In the space of a few days, there is an attack in Stockholm and the Dunkirk refugee camp [where Nannie worked as a volunteer for several months last year] burns to the ground. Upon hearing about the truck driving into pedestrians in the heart of Sweden's capital, my first thought is that I wish I felt more shocked. It scared me how quickly I came to accept what had happened. At 10pm on Monday night, I heard about the fire in Dunkirk refugee camp, and it stings in my heart and refuses to sink in. People are people and tragedy is tragedy, but some hurt more than others.
On Friday afternoon, my phone started vibrating with continuous breaking news alerts from Swedish media outlets. Another truck. This time in the capital of my homeland. My flatmate and I turn on the national Swedish broadcasting channel, and watch and re-watch as the same few pieces of information and videos are shown and shared over and over. There have been reports of shootings in various places around the city, but no one can confirm anything. The information about the shootings is later shown to have been false. We keep watching, upset with ourselves for not being more outraged.
After a few hours, news articles start becoming more nuanced and coherent. Along with a live newsfeed, articles are written about what to think about when discussing the attack on social media. About the risk of speculating and circulating rumours before anything has been confirmed and anyone has been arrested. We learn that rumours about shootings may be deliberate (but in this case most likely weren’t) in order to disperse the resources of the police. There are several articles about how to discuss the attack with children. How do you tell your child that a truck has fatally injured people on a street that you probably pass every time you are in Stockholm? How do you explain to a child that they are safe, when an 11-year-old schoolgirl died?
And then: about 300 children became homeless in Dunkirk. On Monday evening, my flatmate was sent a video and a message by a fellow former volunteer who is now in the US – together we learnt from afar that the camp was burning. The first video showed a row of shelters on one side of the camp burning. As we found more videos posted by friends in the camp, we followed the fire as it grew. There is one video of a group of people – I am uncertain whether I know them – sitting in front of the building that used to be the Dunkirk children’s centre, watching as the playground burns. The mayor has stated that the camp cannot be rebuilt.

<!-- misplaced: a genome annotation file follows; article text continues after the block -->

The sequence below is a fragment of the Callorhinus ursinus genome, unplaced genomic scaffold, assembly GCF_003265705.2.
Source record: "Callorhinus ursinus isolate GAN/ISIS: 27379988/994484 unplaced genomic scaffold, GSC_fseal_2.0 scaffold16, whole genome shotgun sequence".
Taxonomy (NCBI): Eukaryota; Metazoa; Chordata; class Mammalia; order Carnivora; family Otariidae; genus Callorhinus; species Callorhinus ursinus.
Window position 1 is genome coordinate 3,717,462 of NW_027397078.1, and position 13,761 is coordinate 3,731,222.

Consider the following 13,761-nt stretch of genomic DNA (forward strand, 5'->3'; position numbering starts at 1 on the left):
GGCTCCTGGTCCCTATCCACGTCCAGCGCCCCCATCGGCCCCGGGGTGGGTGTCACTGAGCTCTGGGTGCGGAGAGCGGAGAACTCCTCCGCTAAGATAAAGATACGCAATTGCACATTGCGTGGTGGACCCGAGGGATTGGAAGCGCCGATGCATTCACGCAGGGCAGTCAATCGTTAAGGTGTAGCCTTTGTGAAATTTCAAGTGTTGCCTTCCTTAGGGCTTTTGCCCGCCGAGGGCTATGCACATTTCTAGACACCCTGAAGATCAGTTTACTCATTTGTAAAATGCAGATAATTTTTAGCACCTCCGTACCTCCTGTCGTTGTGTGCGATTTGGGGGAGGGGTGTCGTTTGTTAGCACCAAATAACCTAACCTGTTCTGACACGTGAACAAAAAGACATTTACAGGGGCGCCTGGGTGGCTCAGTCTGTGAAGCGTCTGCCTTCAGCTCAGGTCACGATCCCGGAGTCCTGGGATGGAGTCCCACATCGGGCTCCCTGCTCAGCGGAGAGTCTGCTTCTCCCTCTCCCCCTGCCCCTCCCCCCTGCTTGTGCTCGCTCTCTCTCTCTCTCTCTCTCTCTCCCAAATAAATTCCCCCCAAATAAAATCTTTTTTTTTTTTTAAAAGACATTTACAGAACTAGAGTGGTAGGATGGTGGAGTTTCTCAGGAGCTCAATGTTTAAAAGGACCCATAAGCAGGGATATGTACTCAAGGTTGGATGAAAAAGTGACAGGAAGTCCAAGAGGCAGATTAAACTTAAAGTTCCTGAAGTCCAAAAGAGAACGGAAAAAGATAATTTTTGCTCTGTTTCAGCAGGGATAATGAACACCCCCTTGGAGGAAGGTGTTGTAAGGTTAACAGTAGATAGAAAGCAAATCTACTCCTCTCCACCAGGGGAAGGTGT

For the first hour, friends don’t reply to messages. Most likely they are being evacuated. As midnight approaches, friends send videos, voice messages, emojis of sad faces, and let us know that they are not in the camp. In one voice message, a friend tells me, 'Everything is not ok. Camp I think is finish.' When I ask if they know where they are sleeping tonight, they don’t know. Each person I speak to tells me not to worry about them or be sad for them. One friend messages me to say, 'Please forgive me you are worry.' He is apologising for me feeling worried because he lived in a refugee camp that has been burnt to the ground.
In the morning I learn that individuals and families from the camp had been evacuated to nearby gymnasiums. An Al Jazeera video pans over the crowded spaces, and I recognise at least two people. A friend says that it was very difficult to sleep because there were so many people and lots of noise. Everyone is uncertain about what will happen next. Officials state on Tuesday that 600 people are missing.
An hour-long video from Tuesday morning shows a dubious French journalist walking through the desolate camp. There is still smoke rising from the ashes of what used to be homes. The steel skeleton of a community kitchen stands naked. A metal container beside the kitchen, used for food distribution, still has a fire raging inside it. A few shelters are intact, and the man who I hope is not a journalist tramples into them and comments on the dishes they have left behind. Later, the video shows what used to be the children’s centre. The playground is burnt, yet standing, but the building for children under the age of seven has been reduced to rubble.
Individuals who have been forced to flee their homeland have yet again been forced away from their homes. Although everyone in the camp was there for the sole reason of arriving elsewhere, each family and individual in the camp has now lost yet another home. For some, the few possessions and valuables they had brought with them from Kurdistan or Afghanistan or elsewhere, and which had endured boat journeys across the Mediterranean and treks across the Balkans, have now been destroyed. One Iraqi man tells of how he has lost all his documents, and worries about how he will now be able to prove to authorities who he is.
After the Stockholm attack, media rightly highlighted the importance of discussing the event with children. In Dunkirk, there has always been little support for children, and there is even less after the fire. Volunteers from the children’s centre are going out to where the children are staying in gymnasiums, but there is little space for activities and the organisation has lost all toys and materials. The centre used to provide a safe space for children to play and escape the anxieties of the camp. Volunteers are now trying to do this job in halls filled with hundreds of people steeped in worry.
There is always a need for money and resources, and it is never enough. Food, shelter and heating will always be prioritised over specific initiatives addressing the psychological welfare of children. The 300 children from the camp need to play, talk and reflect about what is happening in their surroundings and about what is happening to them, and they need this now more than ever.